Published online by Cambridge University Press: 26 October 2011
Where does one begin? What is the first step? The library undoubtedly is the finest institution of civilisation. An ideal library is an ocean of published knowledge. World-class libraries exemplify this description. The Library of Congress is the oldest federal cultural institution of the United States of America. It has a collection of more than 130 million items, which includes 29 million books and other printed materials. Taking a walk along its bookshelves spanning over 850 kilometres would be like traversing four times the distance between Delhi and Agra. The library of Princeton University includes nearly 6.2 million books, 36,000 linear feet of manuscripts, and impressive holdings of rare books, prints and archives. The University of Cambridge has a collection of 4.4 million while the Oxford University Library Service holds 11 million items.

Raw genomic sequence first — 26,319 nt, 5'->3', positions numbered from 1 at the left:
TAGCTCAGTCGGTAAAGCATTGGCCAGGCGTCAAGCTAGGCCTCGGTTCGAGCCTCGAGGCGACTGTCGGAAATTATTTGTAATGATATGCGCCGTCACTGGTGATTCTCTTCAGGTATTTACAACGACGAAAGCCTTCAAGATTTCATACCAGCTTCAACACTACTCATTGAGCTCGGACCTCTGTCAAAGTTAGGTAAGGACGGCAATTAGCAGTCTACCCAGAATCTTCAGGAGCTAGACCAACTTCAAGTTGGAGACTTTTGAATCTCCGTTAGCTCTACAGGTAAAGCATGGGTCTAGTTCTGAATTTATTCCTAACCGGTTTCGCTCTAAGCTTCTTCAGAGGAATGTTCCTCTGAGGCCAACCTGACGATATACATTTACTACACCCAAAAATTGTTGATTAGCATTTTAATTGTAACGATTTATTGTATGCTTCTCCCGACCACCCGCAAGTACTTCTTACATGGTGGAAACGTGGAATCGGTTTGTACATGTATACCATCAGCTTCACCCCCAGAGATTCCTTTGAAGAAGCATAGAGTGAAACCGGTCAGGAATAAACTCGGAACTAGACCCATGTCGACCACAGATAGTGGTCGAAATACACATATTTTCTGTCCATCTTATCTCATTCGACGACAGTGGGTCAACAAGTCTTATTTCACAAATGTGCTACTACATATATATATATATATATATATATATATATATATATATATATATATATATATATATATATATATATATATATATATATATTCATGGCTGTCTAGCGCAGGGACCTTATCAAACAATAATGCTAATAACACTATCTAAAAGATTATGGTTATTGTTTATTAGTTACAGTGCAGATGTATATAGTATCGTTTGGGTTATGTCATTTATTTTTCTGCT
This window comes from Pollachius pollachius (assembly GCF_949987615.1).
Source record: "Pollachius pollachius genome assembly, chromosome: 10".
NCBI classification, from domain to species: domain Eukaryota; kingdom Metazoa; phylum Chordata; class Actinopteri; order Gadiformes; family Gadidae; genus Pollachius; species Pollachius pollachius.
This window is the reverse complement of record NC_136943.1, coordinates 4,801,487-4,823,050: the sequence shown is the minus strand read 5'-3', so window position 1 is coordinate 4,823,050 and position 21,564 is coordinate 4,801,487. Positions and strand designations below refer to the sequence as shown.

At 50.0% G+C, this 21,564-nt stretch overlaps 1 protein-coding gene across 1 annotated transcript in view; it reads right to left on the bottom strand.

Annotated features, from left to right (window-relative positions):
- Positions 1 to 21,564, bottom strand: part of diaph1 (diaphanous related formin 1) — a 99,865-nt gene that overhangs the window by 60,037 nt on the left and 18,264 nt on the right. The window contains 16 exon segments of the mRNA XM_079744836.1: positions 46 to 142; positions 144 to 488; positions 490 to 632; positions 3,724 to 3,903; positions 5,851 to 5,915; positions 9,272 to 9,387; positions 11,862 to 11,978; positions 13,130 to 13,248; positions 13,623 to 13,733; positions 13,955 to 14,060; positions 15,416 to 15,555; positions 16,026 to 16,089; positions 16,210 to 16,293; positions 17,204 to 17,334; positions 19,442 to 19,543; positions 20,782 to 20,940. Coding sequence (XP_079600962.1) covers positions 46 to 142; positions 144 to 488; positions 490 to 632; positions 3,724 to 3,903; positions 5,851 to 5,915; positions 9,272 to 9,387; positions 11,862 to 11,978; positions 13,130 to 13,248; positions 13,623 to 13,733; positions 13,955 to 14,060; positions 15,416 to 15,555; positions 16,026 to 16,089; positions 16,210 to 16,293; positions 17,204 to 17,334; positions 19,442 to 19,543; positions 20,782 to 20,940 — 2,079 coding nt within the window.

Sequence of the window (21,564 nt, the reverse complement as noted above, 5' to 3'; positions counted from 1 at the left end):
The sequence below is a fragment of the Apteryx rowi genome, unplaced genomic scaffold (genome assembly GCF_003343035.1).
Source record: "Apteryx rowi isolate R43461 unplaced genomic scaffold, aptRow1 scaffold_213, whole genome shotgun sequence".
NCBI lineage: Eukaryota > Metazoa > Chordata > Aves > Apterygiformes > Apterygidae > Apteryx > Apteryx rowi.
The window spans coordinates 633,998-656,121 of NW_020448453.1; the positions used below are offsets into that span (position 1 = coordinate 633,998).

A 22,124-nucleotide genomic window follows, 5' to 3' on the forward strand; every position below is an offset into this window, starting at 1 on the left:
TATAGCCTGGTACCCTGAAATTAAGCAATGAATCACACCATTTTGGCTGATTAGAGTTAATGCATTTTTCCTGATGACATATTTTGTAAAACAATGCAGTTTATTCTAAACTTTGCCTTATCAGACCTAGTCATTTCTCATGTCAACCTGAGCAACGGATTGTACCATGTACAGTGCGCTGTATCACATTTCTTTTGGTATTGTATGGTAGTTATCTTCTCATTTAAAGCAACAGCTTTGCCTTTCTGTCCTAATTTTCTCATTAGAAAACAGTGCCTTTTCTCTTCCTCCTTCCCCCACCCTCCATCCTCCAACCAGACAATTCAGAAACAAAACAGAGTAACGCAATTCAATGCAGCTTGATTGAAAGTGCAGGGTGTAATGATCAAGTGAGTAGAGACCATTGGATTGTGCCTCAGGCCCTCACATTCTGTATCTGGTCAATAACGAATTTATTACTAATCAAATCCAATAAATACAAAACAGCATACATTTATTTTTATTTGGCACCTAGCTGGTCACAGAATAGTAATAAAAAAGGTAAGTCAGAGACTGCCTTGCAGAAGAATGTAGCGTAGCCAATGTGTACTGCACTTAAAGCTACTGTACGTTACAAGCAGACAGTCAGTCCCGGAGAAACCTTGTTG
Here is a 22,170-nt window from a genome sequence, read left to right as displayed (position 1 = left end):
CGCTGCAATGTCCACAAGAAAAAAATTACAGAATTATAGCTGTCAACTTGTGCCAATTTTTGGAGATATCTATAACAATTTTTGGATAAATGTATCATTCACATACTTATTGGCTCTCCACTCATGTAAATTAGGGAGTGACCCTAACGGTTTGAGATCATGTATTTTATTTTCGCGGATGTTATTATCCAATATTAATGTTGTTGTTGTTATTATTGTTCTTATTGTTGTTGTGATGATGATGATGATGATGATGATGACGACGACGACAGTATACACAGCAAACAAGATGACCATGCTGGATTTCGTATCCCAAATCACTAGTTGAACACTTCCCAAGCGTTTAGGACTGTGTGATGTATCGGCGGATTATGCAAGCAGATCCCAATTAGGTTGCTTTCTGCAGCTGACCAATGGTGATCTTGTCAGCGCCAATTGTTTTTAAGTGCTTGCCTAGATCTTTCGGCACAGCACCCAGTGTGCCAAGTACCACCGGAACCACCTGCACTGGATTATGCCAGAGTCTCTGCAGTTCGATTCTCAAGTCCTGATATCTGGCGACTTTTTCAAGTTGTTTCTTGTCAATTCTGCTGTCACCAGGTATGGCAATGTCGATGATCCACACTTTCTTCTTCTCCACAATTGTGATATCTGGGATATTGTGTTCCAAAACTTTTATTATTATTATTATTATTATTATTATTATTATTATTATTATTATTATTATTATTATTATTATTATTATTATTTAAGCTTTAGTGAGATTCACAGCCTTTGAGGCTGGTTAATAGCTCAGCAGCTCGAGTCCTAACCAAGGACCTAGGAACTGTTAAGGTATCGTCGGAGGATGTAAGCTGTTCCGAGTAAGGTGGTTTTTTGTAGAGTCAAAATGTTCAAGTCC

Compared to these world-class centres, the libraries in India seem like ponds. The Parliament Library, the largest in Delhi and the second largest in India after the National Library at Kolkata, holds 1.27 million volumes of printed books, reports, government publications, reports, debates, gazettes and other documents. While it would be unfair to compare an ocean with a pond, what is of help is the fact that the two are not isolated. As a hydrological cycle connects a pond, lake and an ocean, such are the currents of globalisation. Today, trade and the Internet allow a larger access to publications than was ever possible.